A COVID-19 Cybersecurity Poll: Securing a Remote Workforce

Article | March 17, 2020

As the coronavirus pandemic continues to sweep the globe, and cities and states impose social-distancing measures, businesses are sending their users home to work. And this massive, unprecedented shift to distance working brings with it a whole new set of cybersecurity challenges. For instance, a lack of IT resources can bite many organizations as they move to enable remote strategies. And when workers and students are sent outside the normal perimeter, managing device sprawl, and patching and securing hundreds of thousands of endpoints, becomes a much a bigger challenge. Threatpost editors wanted to learn more about challenges and best practices from the IT and security professionals on the front lines of this. Please take a few minutes to take the Threatpost poll. The answers will be collected the results will be published in an article later this week.

Read More

NCSC makes ransomware attack guidance more accessible

Article | February 28, 2020

The UK’s National Cyber Security Centre (NCSC) has updated its guidance to organisations on how to mitigate the impact of malware and ransomware attacks, retiring its standalone ransomware guidance and amalgamating the two in a bid to improve clarity and ease confusion among business and consumer users alike. The NCSC said that having two different pieces of guidance had caused some issues as a lot of the content relating to ransomware was essentially identical, while the malware guidance was a little more up-to-date and relevant. The service said the changes reflect to some extent how members of the public understand cyber security. For example, it implies a distinction between malware and ransomware even though technically speaking, ransomware is merely a type of malware. “Not everyone who visits our website knows that. Furthermore, they might well search for the term ‘ransomware’ (rather than ‘malware’) when they’re in the grip of a live ransomware incident,” said a spokesperson.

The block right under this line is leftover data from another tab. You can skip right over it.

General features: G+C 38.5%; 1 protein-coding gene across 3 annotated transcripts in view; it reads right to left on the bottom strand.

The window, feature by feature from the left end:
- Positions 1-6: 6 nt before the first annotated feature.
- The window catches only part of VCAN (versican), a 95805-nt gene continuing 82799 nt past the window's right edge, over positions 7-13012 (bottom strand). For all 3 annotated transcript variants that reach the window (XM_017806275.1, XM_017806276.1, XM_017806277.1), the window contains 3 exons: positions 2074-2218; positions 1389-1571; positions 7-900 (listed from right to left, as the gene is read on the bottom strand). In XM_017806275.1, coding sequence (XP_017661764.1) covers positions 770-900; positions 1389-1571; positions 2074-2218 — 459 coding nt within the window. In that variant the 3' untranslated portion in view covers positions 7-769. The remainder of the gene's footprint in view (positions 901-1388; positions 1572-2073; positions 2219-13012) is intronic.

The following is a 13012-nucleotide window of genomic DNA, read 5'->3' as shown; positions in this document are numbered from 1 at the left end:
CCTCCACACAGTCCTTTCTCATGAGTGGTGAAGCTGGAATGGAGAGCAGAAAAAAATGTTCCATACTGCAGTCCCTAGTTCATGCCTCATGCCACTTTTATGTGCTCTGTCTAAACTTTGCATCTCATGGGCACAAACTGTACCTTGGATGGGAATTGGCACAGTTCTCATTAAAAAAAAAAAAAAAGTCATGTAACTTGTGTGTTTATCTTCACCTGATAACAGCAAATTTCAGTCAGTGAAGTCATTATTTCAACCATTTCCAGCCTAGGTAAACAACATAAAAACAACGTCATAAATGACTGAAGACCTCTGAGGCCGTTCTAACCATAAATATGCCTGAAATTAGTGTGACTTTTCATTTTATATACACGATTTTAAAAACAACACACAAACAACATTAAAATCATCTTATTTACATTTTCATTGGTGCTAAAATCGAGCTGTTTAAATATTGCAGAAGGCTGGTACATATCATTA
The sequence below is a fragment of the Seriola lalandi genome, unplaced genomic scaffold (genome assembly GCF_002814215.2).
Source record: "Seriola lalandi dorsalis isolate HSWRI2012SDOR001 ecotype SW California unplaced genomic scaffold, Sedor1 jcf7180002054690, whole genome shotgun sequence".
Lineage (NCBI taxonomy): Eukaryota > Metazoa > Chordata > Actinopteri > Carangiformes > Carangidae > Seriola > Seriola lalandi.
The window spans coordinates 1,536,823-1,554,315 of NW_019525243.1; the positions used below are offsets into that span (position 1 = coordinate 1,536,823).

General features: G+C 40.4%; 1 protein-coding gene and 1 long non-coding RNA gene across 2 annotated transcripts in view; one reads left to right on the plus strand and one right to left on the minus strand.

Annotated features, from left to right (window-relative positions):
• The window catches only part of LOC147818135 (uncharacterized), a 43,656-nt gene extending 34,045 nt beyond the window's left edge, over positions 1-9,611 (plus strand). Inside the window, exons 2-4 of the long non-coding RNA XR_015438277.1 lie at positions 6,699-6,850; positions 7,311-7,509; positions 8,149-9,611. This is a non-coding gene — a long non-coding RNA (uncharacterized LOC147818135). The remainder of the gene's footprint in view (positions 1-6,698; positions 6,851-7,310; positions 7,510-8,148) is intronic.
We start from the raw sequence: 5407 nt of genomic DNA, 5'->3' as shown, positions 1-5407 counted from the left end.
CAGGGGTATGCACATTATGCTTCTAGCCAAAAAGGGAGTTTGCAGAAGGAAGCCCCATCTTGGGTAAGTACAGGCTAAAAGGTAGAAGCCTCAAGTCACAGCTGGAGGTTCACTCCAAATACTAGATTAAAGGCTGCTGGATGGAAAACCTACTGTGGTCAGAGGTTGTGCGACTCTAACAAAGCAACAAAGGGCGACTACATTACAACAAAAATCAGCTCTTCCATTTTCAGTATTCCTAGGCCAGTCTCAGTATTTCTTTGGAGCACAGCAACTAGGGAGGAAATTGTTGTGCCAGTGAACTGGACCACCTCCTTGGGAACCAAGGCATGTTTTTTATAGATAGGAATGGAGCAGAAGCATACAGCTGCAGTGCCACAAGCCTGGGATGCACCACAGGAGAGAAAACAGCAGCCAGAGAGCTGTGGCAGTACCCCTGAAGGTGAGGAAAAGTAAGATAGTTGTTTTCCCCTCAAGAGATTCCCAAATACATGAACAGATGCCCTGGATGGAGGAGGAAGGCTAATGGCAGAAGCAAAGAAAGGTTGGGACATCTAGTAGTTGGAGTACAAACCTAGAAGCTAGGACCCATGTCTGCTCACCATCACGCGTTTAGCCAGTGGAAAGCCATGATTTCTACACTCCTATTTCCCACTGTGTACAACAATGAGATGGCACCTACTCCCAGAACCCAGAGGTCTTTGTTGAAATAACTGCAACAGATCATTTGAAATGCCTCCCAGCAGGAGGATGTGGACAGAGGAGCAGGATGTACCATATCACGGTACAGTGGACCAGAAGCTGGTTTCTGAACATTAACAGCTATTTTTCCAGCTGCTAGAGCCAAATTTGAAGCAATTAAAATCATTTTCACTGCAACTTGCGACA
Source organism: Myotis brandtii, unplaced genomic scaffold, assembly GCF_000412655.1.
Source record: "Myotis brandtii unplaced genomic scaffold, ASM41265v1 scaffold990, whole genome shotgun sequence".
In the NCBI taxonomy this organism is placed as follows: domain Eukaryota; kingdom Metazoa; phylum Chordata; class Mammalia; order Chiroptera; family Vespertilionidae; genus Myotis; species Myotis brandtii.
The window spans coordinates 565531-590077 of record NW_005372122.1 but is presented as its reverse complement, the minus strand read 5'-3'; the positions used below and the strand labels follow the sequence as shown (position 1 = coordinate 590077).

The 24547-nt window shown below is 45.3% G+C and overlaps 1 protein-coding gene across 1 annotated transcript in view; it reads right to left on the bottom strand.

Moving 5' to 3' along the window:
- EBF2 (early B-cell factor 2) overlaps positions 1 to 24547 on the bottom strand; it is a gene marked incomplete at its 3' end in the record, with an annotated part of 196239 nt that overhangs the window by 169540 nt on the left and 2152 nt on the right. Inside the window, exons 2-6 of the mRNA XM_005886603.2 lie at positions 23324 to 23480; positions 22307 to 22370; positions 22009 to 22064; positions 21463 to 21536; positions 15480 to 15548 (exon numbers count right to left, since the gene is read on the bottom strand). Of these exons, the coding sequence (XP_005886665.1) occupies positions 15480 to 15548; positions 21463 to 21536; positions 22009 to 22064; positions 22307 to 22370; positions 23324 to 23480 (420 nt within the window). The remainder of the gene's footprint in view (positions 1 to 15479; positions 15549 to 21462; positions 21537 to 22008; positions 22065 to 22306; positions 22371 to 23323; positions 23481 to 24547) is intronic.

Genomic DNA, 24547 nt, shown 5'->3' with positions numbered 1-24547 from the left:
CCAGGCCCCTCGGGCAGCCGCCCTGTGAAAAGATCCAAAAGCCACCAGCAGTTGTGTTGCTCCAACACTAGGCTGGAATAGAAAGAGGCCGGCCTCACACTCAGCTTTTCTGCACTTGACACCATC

Read More

Spotlight

TYLER DUPREE

We provide Technology solutions and/or custom Tech support whether it's your office or your home. Either way, you have your very own IT support staff there for you. We are committed to providing our clients with the best possible IT management and technology solutions that effectively enables them to streamline processes, grow their business and promote their brand.

Events